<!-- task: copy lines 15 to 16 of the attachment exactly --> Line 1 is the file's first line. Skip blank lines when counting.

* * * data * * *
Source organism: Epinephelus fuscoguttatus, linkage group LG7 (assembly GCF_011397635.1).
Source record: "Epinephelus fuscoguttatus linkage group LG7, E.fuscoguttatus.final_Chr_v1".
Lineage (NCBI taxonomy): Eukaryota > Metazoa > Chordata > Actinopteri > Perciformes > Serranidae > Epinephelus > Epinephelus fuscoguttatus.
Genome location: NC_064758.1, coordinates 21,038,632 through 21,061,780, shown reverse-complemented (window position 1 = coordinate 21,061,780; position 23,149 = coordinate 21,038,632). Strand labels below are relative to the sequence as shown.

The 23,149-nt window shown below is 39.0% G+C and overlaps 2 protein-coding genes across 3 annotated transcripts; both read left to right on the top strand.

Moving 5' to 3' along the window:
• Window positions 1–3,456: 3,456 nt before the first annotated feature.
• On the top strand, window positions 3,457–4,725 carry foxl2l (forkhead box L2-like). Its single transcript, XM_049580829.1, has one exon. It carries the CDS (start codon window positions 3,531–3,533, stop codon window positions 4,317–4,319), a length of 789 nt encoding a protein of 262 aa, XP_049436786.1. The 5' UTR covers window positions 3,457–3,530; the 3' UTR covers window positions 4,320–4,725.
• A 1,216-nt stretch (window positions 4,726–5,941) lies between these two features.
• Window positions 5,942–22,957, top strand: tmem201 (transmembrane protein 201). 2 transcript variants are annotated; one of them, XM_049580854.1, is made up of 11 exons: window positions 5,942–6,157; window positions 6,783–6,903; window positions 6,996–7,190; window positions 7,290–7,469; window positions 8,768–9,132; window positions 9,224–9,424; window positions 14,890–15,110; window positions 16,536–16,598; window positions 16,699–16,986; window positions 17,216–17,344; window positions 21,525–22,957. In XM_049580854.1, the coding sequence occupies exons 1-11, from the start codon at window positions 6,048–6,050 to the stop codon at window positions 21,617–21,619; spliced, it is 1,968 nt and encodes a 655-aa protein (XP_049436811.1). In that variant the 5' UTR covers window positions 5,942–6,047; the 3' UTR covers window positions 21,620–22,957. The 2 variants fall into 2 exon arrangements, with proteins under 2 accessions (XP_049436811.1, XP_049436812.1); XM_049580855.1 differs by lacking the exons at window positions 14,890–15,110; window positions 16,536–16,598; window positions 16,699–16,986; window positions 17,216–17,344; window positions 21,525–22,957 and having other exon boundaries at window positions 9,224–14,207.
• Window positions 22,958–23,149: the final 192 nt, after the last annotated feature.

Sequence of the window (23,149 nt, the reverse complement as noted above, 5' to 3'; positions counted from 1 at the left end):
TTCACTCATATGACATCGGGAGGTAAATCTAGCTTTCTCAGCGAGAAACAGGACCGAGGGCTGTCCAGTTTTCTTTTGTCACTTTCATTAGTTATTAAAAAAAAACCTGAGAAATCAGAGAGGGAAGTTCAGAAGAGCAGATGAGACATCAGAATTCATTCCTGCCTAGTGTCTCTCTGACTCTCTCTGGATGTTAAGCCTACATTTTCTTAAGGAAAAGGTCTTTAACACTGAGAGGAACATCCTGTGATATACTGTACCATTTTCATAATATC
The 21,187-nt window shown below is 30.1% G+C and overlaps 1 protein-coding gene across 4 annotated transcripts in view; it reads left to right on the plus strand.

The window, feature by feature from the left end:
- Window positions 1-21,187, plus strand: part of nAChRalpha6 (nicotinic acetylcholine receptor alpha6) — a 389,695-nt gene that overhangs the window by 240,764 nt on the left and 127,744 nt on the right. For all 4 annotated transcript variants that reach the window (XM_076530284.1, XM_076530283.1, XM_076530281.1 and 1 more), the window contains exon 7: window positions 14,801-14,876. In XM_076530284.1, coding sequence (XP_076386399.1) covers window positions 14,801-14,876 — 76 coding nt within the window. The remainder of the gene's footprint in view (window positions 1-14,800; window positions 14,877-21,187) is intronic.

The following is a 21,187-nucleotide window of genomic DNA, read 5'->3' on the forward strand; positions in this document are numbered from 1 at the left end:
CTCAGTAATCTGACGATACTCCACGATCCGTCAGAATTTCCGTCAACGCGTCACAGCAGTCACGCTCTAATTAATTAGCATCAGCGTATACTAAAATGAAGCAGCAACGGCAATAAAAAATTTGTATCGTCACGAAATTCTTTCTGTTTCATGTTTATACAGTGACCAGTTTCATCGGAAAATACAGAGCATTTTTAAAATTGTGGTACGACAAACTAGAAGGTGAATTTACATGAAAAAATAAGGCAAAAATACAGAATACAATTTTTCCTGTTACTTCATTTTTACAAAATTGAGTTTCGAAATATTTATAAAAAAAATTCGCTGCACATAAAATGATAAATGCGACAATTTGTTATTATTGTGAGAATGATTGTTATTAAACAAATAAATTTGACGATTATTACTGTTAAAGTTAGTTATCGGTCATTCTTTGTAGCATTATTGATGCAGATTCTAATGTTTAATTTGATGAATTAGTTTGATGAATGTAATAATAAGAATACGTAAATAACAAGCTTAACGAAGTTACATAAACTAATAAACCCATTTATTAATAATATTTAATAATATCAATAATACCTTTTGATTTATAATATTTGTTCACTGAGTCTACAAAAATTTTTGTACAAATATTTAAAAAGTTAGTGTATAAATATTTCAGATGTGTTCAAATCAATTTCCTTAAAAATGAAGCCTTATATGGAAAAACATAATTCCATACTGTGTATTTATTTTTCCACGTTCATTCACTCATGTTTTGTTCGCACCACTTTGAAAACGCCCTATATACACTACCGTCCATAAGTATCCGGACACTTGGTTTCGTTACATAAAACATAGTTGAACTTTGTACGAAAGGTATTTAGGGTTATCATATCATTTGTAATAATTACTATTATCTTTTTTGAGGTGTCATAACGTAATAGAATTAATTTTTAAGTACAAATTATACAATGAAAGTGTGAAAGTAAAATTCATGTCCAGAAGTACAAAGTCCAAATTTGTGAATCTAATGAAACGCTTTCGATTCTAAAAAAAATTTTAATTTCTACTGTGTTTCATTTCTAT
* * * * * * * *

The window, feature by feature from the left end:
- Window positions 1-21,187, plus strand: part of nAChRalpha6 (nicotinic acetylcholine receptor alpha6) — a 389,695-nt gene that overhangs the window by 240,764 nt on the left and 127,744 nt on the right. For all 4 annotated transcript variants that reach the window (XM_076530284.1, XM_076530283.1, XM_076530281.1 and 1 more), the window contains exon 7: window positions 14,801-14,876. In XM_076530284.1, coding sequence (XP_076386399.1) covers window positions 14,801-14,876 — 76 coding nt within the window. The remainder of the gene's footprint in view (window positions 1-14,800; window positions 14,877-21,187) is intronic.